TravelLife Lessons

The 10 Biggest Life Lessons From The 10 Places I’ve Lived

There’s a meme that discourages moving to Toronto and doing hipster shit, and encourages returning to one’s hometown to make it better for everyone. I was equally horrified to return to the cowtown where I grew up and in agreement that gentrification is a thing and sense of place has always been troubled on stolen land.

Here are the top lessons I’ve learned in my 14 years of moving around the country and world that have made the biggest impact on who I am today:

1. San Diego

Learn the Love Languages – a book by Gary Chapman, in college I went to a workshop that presented the 5 love languages, ways that people show their love and appreciation and feel loved and appreciated. I learned that someone in my life was showing me they cared in a way that I was never going to feel loved by, and that I was doing the same to them! That’s how two people can both feel like they’re giving more than receiving in the same relationship.

2. Los Angeles

Don’t take owning a basketball and bicycle or having friends and family for granted! By college, I had moved around the state of California, but this time I was moving across country for graduate school and had no idea how different it would be to start from nothing. I learned to appreciate having a sense of belonging in community, support of family, and all the material comforts including books I’d had as a child, a chandelier I’d saved up for as a babysitter, and other treasures from childhood that can’t fit in a suitcase.

3. Europe

Expect the magical! I spent four months traveling through Ireland, England, France, and Italy, and being in the zone of adventure meant being open to so many beautiful experiences! I came out of a movie theater in Paris after seeing Midnight in Paris and realized the time was midnight! I looked for the car that would sweep me off to another timezone! In Ireland, after needing a break from sharing hostel rooms I rented a Bed & Breakfast for $35 and had a view of the ocean and breakfast to order and felt so luxurious! I got a work exchange watering plants at a fancy hotel near Lake Trasimeno in Italy in exchange for room and board. I wept in the grass looking up at the stars during beautiful chanting at monasteries during the evening bell.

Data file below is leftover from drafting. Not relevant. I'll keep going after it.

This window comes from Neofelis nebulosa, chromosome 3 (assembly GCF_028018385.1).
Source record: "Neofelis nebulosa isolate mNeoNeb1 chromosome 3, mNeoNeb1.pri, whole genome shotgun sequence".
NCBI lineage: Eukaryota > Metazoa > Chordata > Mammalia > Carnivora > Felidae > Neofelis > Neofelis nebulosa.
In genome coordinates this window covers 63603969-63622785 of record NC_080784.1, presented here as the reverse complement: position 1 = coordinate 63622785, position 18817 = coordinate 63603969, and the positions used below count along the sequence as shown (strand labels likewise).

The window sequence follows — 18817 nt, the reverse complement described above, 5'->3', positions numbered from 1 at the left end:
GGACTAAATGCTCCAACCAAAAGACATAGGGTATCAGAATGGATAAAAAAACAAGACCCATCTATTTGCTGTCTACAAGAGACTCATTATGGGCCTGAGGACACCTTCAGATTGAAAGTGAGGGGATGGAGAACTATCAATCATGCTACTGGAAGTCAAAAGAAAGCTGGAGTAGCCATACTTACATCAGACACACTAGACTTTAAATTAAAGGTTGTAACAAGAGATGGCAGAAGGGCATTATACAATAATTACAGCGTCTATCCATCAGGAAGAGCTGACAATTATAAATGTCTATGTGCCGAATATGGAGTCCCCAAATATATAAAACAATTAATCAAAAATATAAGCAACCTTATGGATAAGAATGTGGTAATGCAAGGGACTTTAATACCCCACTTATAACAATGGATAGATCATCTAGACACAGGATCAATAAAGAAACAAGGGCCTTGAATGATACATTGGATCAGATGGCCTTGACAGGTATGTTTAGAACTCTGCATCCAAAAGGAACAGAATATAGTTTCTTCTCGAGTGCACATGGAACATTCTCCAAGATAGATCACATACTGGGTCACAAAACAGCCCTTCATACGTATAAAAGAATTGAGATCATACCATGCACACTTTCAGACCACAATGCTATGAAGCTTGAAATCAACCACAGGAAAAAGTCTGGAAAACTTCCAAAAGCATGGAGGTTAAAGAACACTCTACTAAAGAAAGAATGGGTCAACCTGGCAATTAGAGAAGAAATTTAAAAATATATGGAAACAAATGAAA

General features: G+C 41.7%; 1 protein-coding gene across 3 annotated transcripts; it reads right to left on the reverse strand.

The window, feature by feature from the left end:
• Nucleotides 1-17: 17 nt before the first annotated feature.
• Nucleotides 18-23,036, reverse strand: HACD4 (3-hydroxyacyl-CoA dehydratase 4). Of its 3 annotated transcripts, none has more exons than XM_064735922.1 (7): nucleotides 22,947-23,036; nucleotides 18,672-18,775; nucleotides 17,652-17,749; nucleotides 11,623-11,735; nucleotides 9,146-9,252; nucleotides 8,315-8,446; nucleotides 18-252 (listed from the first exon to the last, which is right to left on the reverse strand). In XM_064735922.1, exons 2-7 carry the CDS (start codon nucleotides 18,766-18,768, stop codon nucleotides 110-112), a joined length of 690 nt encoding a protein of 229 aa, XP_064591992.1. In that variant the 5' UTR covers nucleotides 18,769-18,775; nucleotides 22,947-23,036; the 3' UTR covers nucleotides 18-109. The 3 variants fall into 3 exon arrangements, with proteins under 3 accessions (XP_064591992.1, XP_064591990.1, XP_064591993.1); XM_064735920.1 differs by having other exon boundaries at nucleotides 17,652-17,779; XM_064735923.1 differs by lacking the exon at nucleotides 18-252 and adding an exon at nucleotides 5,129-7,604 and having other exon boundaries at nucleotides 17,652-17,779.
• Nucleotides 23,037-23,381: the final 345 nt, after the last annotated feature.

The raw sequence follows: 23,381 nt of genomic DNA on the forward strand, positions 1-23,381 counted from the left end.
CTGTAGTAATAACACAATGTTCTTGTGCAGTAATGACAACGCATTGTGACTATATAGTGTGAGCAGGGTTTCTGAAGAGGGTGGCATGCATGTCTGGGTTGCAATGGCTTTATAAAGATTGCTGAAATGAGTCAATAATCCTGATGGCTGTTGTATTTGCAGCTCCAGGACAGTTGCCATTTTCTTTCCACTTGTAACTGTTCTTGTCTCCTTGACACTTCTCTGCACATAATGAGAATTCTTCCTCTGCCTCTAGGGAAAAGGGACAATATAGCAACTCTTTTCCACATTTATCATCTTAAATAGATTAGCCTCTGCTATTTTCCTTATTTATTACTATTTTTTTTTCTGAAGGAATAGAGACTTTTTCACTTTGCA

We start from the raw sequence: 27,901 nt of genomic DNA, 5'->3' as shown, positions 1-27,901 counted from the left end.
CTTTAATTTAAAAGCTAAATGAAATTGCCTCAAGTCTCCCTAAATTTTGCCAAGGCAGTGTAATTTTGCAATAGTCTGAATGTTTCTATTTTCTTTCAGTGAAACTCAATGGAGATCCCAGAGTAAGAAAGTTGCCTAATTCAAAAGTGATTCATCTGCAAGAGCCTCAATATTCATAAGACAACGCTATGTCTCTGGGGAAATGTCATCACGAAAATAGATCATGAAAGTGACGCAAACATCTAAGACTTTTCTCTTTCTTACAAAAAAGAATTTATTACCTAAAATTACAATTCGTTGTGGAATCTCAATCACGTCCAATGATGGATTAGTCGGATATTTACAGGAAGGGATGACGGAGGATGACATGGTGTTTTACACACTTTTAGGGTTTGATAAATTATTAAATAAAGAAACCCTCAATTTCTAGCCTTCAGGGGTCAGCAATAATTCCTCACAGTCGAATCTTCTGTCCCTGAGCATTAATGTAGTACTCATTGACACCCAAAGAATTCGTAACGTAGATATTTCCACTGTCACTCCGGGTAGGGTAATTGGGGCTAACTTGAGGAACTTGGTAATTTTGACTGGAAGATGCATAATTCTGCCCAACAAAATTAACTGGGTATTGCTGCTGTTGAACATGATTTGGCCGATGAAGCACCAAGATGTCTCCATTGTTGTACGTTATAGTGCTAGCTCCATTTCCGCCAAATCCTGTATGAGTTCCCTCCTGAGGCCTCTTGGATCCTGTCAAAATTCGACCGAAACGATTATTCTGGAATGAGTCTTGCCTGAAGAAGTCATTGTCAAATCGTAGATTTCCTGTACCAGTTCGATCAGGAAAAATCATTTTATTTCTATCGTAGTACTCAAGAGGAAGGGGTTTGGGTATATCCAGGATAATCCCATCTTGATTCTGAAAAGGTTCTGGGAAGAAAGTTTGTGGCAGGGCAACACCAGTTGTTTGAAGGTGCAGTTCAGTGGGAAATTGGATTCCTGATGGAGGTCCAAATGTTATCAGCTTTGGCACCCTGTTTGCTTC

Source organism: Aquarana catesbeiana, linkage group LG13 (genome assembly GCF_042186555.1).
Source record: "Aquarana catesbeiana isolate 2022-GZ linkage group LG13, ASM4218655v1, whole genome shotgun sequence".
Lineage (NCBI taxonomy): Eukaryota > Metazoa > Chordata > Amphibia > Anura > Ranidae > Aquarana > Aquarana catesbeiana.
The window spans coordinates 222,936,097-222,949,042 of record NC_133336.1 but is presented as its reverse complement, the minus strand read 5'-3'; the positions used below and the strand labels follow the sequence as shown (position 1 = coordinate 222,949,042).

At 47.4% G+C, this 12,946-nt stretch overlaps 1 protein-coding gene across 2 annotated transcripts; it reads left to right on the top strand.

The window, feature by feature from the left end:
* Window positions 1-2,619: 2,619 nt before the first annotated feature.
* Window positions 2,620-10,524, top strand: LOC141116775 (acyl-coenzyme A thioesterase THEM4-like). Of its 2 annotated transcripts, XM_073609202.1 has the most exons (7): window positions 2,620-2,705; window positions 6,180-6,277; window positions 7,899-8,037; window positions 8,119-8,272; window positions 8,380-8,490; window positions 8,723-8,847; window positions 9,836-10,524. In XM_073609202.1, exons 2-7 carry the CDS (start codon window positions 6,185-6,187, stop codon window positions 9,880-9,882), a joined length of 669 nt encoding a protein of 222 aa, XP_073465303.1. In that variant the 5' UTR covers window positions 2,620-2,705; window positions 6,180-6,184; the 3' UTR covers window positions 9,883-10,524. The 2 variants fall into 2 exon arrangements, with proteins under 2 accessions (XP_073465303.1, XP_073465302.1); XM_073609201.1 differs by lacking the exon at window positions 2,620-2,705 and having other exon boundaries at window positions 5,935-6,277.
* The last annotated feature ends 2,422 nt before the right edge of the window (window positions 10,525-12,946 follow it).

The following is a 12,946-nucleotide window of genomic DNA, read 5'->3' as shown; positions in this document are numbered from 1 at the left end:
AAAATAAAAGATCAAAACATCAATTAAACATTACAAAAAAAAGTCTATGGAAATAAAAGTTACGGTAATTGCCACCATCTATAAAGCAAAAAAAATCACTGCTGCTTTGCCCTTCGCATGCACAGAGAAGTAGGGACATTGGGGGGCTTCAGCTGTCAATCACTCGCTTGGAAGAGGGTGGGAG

4. New York City

Respect other’s resources and your own. New Yorkers are known for being rude, but I experienced their efficiency as respect for each other’s time and energy. If you get to the front of the line at a bagel store and don’t know what you want, who is the one being rude? When the person behinds you starts ordering, to me it’s out of respect for everyone else’s time. Also, if you need help and you stop someone on the street and say, “Excuse me, would you help me find…” people will stop and help. Waving your map helplessly may be enough of a request in other places, but New Yorkers need a polite request to be willing to sacrifice their time.

5. Middelton, NY

Chasing after symbols of happiness will never make me happy. I spent several weeks one summer on staff at a Buddhist retreat center. I learned that happiness, peace, harmony, and joy are within me, and no amount of fame, success, accomplishment, or even goals would offer me that inner experience. It led me to drop out of graduate school!

6. Honolulu

Soak up the beauty/ be present/ appreciate where you are – research first and respect the land. When I first moved to Hawaii it felt like a foreign country and I remember thinking the U.S. currency looked out of place. In fact, Hawaii is the only state that used to be its own country, and sadly the U.S. essentially imprisoned their queen and claimed it as the United States. Learning to respect the land, learn the history before visiting a place, acknowledging that certain places are sacred, and the importance of identity and place are all tied to being present and appreciative of where you are!